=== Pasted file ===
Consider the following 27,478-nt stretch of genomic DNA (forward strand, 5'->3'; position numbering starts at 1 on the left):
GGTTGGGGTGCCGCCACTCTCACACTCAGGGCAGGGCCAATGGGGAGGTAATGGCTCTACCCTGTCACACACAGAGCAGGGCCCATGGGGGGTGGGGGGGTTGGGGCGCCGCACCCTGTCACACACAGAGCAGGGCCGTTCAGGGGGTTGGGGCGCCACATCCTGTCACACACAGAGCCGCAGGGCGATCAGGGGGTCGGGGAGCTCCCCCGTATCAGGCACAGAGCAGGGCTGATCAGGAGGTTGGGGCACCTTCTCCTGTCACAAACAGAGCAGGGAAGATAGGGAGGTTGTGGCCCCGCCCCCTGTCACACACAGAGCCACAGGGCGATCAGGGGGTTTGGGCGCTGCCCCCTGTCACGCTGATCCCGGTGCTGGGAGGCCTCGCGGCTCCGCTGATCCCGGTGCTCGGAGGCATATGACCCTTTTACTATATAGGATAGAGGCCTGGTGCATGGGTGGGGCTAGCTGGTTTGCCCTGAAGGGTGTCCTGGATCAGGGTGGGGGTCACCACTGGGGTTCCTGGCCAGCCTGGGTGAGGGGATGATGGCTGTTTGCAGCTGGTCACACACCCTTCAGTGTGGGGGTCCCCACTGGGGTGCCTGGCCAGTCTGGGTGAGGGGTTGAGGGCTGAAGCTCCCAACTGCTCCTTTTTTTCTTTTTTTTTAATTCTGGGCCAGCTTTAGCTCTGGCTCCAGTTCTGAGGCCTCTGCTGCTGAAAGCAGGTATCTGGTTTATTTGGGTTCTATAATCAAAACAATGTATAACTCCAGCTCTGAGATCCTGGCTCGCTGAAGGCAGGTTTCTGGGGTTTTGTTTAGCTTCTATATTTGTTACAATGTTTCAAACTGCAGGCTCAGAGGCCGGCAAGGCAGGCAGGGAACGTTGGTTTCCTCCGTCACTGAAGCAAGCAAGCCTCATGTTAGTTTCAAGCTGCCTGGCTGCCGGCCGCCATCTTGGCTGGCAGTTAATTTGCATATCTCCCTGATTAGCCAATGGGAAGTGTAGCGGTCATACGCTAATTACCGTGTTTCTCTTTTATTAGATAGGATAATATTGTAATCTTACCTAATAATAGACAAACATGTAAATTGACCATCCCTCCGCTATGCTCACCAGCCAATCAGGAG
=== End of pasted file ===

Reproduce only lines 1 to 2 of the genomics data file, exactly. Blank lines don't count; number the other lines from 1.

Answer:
Consider the following 27,478-nt stretch of genomic DNA (forward strand, 5'->3'; position numbering starts at 1 on the left):
GGTTGGGGTGCCGCCACTCTCACACTCAGGGCAGGGCCAATGGGGAGGTAATGGCTCTACCCTGTCACACACAGAGCAGGGCCCATGGGGGGTGGGGGGGTTGGGGCGCCGCACCCTGTCACACACAGAGCAGGGCCGTTCAGGGGGTTGGGGCGCCACATCCTGTCACACACAGAGCCGCAGGGCGATCAGGGGGTCGGGGAGCTCCCCCGTATCAGGCACAGAGCAGGGCTGATCAGGAGGTTGGGGCACCTTCTCCTGTCACAAACAGAGCAGGGAAGATAGGGAGGTTGTGGCCCCGCCCCCTGTCACACACAGAGCCACAGGGCGATCAGGGGGTTTGGGCGCTGCCCCCTGTCACGCTGATCCCGGTGCTGGGAGGCCTCGCGGCTCCGCTGATCCCGGTGCTCGGAGGCATATGACCCTTTTACTATATAGGATAGAGGCCTGGTGCATGGGTGGGGCTAGCTGGTTTGCCCTGAAGGGTGTCCTGGATCAGGGTGGGGGTCACCACTGGGGTTCCTGGCCAGCCTGGGTGAGGGGATGATGGCTGTTTGCAGCTGGTCACACACCCTTCAGTGTGGGGGTCCCCACTGGGGTGCCTGGCCAGTCTGGGTGAGGGGTTGAGGGCTGAAGCTCCCAACTGCTCCTTTTTTTCTTTTTTTTTAATTCTGGGCCAGCTTTAGCTCTGGCTCCAGTTCTGAGGCCTCTGCTGCTGAAAGCAGGTATCTGGTTTATTTGGGTTCTATAATCAAAACAATGTATAACTCCAGCTCTGAGATCCTGGCTCGCTGAAGGCAGGTTTCTGGGGTTTTGTTTAGCTTCTATATTTGTTACAATGTTTCAAACTGCAGGCTCAGAGGCCGGCAAGGCAGGCAGGGAACGTTGGTTTCCTCCGTCACTGAAGCAAGCAAGCCTCATGTTAGTTTCAAGCTGCCTGGCTGCCGGCCGCCATCTTGGCTGGCAGTTAATTTGCATATCTCCCTGATTAGCCAATGGGAAGTGTAGCGGTCATACGCTAATTACCGTGTTTCTCTTTTATTAGATAGGATAATATTGTAATCTTACCTAATAATAGACAAACATGTAAATTGACCATCCCTCCGCTATGCTCACCAGCCAATCAGGAG